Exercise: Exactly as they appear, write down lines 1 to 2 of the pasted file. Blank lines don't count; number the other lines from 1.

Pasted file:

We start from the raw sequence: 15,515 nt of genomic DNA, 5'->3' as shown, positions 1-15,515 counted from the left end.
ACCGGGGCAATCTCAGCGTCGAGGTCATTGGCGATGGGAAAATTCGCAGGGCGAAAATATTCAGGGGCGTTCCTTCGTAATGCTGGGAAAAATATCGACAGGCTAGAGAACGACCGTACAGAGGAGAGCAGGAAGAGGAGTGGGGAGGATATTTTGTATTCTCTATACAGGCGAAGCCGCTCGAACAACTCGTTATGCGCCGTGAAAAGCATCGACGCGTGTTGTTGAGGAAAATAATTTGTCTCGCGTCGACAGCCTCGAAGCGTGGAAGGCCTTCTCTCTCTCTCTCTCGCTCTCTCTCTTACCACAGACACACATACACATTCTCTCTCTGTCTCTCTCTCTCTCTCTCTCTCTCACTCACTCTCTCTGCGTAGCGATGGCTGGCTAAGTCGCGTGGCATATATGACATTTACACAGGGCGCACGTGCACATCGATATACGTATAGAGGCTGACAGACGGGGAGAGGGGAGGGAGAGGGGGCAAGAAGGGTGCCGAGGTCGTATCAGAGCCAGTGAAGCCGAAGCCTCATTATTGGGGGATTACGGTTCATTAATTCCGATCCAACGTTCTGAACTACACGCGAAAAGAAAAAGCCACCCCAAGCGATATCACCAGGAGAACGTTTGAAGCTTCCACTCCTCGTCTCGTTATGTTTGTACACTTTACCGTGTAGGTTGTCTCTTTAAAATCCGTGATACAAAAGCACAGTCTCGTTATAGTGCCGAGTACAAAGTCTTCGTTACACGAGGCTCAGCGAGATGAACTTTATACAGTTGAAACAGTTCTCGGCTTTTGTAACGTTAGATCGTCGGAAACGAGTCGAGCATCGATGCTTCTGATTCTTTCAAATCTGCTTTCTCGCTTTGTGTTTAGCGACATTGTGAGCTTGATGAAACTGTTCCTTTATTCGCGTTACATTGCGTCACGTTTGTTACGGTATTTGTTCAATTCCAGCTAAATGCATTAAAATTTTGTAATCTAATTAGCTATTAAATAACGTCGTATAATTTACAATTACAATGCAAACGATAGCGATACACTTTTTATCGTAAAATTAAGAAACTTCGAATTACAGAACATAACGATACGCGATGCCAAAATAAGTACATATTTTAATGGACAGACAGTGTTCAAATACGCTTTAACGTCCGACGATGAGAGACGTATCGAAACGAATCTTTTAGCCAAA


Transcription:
We start from the raw sequence: 15,515 nt of genomic DNA, 5'->3' as shown, positions 1-15,515 counted from the left end.
ACCGGGGCAATCTCAGCGTCGAGGTCATTGGCGATGGGAAAATTCGCAGGGCGAAAATATTCAGGGGCGTTCCTTCGTAATGCTGGGAAAAATATCGACAGGCTAGAGAACGACCGTACAGAGGAGAGCAGGAAGAGGAGTGGGGAGGATATTTTGTATTCTCTATACAGGCGAAGCCGCTCGAACAACTCGTTATGCGCCGTGAAAAGCATCGACGCGTGTTGTTGAGGAAAATAATTTGTCTCGCGTCGACAGCCTCGAAGCGTGGAAGGCCTTCTCTCTCTCTCTCTCGCTCTCTCTCTTACCACAGACACACATACACATTCTCTCTCTGTCTCTCTCTCTCTCTCTCTCTCTCACTCACTCTCTCTGCGTAGCGATGGCTGGCTAAGTCGCGTGGCATATATGACATTTACACAGGGCGCACGTGCACATCGATATACGTATAGAGGCTGACAGACGGGGAGAGGGGAGGGAGAGGGGGCAAGAAGGGTGCCGAGGTCGTATCAGAGCCAGTGAAGCCGAAGCCTCATTATTGGGGGATTACGGTTCATTAATTCCGATCCAACGTTCTGAACTACACGCGAAAAGAAAAAGCCACCCCAAGCGATATCACCAGGAGAACGTTTGAAGCTTCCACTCCTCGTCTCGTTATGTTTGTACACTTTACCGTGTAGGTTGTCTCTTTAAAATCCGTGATACAAAAGCACAGTCTCGTTATAGTGCCGAGTACAAAGTCTTCGTTACACGAGGCTCAGCGAGATGAACTTTATACAGTTGAAACAGTTCTCGGCTTTTGTAACGTTAGATCGTCGGAAACGAGTCGAGCATCGATGCTTCTGATTCTTTCAAATCTGCTTTCTCGCTTTGTGTTTAGCGACATTGTGAGCTTGATGAAACTGTTCCTTTATTCGCGTTACATTGCGTCACGTTTGTTACGGTATTTGTTCAATTCCAGCTAAATGCATTAAAATTTTGTAATCTAATTAGCTATTAAATAACGTCGTATAATTTACAATTACAATGCAAACGATAGCGATACACTTTTTATCGTAAAATTAAGAAACTTCGAATTACAGAACATAACGATACGCGATGCCAAAATAAGTACATATTTTAATGGACAGACAGTGTTCAAATACGCTTTAACGTCCGACGATGAGAGACGTATCGAAACGAATCTTTTAGCCAAA